The critically acclaimed second novel from the author of 'The Corrections'. 'Strong Motion' is the brilliant, bold second novel from the bestselling and critically acclaimed author of 'The Corrections' and 'Freedom'. Louis Holland arrives in Boston in a spring of strange happenings - earthquakes strike the city, and the first one kills his ...Read MoreThe critically acclaimed second novel from the author of 'The Corrections'. 'Strong Motion' is the brilliant, bold second novel from the bestselling and critically acclaimed author of 'The Corrections' and 'Freedom'. Louis Holland arrives in Boston in a spring of strange happenings - earthquakes strike the city, and the first one kills his grandmother. During a bitter feud over the inheritance Louis falls in love with Renee Seitchek, a passionate and brilliant seismologist, whose discoveries about the origin of the earthquakes complicate everything. Potent and vivid, 'Strong Motion' is a complex story of change from the forceful imagination of Jonathan Franzen.Read Less
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Publishers Weekly, 1993-03-01 Debates over women's reproductive rights and environmental disasters rattle the lives of young lovers in Boston in Franzen's ( The Twenty-Seventh City ) second intellectual thriller. (Apr.) (c) Copyright PWxyz, LLC. All rights reserved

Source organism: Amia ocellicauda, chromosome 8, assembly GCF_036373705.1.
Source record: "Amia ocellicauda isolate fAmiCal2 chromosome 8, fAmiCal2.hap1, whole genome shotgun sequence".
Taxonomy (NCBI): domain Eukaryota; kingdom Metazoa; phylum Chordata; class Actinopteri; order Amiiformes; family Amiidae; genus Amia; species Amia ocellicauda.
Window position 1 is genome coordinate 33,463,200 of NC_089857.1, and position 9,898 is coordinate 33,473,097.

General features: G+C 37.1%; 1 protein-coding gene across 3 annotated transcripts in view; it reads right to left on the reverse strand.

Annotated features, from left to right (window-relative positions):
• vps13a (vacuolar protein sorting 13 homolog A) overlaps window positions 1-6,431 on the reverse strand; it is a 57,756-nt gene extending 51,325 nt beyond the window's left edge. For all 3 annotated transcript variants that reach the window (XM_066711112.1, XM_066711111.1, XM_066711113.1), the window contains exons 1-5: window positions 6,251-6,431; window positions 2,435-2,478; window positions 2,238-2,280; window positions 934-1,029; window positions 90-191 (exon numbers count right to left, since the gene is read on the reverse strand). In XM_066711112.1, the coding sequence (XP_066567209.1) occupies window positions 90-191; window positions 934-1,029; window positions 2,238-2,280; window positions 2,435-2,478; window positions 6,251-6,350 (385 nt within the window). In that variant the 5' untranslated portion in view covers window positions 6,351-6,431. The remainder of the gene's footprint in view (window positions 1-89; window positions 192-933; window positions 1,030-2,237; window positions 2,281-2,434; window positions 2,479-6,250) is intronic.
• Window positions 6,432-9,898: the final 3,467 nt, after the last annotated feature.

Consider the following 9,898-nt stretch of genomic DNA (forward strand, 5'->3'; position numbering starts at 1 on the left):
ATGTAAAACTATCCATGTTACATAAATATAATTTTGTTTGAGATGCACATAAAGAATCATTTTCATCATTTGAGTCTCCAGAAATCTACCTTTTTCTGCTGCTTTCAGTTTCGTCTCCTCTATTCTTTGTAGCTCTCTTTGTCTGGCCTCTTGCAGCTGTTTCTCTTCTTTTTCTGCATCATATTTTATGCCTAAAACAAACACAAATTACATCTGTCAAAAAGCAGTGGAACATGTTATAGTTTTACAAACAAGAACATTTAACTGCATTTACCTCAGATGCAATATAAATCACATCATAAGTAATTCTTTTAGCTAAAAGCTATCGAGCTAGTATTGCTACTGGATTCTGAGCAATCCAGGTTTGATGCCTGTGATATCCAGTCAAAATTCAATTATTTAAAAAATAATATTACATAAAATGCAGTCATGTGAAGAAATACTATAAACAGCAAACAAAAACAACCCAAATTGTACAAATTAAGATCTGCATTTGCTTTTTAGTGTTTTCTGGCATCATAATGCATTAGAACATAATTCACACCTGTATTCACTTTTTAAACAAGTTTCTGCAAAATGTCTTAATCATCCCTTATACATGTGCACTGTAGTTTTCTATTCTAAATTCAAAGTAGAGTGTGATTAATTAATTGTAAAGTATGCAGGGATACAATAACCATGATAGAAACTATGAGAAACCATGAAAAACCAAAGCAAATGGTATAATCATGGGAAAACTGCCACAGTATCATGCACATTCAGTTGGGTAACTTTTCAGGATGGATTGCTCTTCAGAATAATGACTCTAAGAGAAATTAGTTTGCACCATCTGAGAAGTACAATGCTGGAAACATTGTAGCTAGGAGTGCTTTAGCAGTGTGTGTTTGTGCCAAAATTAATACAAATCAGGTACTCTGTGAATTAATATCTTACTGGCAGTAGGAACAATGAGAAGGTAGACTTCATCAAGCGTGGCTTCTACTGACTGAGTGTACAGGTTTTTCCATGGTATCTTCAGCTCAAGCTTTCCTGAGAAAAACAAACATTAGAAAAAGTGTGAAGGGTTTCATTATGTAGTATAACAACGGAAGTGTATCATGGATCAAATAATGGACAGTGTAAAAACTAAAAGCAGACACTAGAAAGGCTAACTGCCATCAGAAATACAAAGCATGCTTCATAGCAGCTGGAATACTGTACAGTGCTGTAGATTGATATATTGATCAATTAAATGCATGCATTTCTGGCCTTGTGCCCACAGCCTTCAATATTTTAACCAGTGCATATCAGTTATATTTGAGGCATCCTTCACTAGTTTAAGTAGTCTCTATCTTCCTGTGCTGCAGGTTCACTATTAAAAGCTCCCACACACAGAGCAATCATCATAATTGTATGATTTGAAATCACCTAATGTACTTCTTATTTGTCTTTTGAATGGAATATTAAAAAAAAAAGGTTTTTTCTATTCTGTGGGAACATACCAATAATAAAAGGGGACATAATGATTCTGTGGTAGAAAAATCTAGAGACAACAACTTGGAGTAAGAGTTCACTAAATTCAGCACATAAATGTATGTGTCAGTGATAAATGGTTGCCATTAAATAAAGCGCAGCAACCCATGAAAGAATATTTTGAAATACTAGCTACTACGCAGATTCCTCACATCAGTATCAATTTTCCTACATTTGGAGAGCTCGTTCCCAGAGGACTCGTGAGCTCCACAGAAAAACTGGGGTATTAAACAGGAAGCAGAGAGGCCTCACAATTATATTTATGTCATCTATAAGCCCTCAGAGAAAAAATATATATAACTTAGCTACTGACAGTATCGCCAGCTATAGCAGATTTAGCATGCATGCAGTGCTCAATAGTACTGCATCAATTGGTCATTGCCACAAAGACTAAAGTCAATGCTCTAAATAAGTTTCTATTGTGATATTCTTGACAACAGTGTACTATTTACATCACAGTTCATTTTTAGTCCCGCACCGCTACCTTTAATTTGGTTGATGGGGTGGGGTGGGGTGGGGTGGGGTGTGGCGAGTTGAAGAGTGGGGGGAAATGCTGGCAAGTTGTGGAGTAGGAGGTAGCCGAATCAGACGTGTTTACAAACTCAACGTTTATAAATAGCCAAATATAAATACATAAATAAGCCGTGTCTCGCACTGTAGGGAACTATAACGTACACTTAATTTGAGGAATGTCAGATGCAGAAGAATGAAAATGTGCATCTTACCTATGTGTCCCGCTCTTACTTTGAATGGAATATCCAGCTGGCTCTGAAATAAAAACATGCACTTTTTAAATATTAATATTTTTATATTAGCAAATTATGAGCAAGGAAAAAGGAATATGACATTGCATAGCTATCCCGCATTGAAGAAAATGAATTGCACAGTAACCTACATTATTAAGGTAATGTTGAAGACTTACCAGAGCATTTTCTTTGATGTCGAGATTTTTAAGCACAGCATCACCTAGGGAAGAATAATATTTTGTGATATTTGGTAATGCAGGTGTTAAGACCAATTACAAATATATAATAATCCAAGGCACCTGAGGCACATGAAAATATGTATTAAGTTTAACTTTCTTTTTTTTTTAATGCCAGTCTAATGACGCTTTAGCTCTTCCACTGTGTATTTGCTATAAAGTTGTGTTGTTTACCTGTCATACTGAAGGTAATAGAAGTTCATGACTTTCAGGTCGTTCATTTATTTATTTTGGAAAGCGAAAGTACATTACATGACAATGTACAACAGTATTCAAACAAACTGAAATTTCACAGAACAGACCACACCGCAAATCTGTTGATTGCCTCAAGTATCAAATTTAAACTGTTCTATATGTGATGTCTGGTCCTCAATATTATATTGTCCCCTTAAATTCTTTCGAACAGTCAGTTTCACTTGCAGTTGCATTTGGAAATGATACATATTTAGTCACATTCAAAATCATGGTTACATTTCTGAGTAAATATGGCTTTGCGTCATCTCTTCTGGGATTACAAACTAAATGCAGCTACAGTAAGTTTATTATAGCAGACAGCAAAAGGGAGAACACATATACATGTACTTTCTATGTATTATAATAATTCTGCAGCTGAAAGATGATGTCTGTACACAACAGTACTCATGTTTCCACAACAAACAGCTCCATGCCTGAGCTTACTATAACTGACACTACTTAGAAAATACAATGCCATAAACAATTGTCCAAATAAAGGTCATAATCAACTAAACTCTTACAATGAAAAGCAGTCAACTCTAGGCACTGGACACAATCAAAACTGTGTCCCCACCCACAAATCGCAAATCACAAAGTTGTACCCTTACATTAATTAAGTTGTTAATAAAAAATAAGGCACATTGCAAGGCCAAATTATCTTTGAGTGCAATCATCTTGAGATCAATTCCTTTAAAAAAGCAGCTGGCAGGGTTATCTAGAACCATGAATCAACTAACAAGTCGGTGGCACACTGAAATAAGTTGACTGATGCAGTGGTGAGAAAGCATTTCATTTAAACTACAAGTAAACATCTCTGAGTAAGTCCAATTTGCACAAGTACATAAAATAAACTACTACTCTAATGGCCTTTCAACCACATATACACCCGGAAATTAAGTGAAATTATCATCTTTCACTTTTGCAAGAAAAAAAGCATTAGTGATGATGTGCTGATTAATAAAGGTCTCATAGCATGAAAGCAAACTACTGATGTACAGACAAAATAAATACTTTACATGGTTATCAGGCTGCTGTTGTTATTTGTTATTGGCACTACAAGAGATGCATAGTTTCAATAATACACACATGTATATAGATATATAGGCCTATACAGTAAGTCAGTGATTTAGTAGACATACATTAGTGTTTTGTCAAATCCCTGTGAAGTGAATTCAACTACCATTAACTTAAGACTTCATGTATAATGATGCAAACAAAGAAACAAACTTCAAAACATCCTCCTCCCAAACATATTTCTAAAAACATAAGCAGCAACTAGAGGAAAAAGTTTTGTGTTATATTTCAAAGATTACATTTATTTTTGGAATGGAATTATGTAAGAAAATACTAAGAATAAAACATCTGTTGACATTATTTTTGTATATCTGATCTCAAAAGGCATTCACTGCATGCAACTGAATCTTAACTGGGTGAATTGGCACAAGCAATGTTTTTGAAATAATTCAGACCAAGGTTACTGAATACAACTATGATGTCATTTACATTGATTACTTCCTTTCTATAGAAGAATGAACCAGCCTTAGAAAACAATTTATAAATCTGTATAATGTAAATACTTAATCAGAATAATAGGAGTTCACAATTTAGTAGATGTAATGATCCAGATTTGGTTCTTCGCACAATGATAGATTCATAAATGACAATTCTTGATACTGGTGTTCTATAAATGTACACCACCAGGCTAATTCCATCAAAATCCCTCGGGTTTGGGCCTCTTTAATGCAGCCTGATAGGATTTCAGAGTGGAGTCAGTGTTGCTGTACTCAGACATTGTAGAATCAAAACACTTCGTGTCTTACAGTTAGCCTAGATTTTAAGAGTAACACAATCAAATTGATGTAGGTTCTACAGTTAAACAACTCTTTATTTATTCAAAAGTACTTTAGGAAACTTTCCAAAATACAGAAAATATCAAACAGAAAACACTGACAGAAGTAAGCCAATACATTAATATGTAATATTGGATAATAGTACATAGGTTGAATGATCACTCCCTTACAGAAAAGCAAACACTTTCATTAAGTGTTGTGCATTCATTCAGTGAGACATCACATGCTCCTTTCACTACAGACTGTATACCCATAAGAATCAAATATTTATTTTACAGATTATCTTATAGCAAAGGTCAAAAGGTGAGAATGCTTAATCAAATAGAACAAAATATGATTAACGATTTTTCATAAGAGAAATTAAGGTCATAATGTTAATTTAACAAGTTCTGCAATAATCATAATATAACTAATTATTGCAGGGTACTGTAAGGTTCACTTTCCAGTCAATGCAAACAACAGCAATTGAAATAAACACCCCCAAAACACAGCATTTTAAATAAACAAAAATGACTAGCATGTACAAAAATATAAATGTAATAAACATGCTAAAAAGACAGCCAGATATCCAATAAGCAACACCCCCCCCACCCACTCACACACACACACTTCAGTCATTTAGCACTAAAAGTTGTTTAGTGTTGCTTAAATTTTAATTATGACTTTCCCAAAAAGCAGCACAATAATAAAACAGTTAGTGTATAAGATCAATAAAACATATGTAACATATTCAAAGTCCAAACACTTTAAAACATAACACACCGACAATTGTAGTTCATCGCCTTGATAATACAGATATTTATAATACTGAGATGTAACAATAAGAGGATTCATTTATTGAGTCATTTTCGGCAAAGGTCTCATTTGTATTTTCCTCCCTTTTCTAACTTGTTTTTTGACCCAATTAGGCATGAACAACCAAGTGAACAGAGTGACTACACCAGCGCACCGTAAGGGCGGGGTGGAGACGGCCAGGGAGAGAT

Publishers Weekly, 1991-10-04 Louis Holland's father is a bemused left-wing historian, his mother a frustrated social-climber; his sister Eileen is a woman of picturesque self-absorption who takes off for business school in Boston. Louis, bespectacled, bland and prematurely balding, is a radio buff. A series of unrelated events--the mother's inheritance of $22 million, Louis's landing a radio job in Boston, among others--brings this commonplace, unhappy family together at the center of myriad transformations. ``Strong motion'' refers to the ground-shaking of earthquakes; mysteriously, Boston is being racked by them. As it turns out, the inherited money is tied up in a company that Louis's girlfriend Renee, a seismologist, suspects is causing the disturbances by injecting toxic waste into wells. In an accidental but fateful confrontation, Renee makes derogatory comments about an anti-abortion group's leader. The interweaving of women's reproductive rights issues with environmental disaster places the author (as well as the characters) on shaky ground. Such complicated themes, sounded against the backdrop of a lightly sketched Boston, seem poorly served by having one family heroically sort them out. After the stunning perfections of Franzen's first novel ( The Twenty-Seventh City ), this second effort is a paler achievement. Though his descriptive gifts are still in evidence, the plot becomes an all-too-obvious untying of a highly improbable knot. (Jan.)
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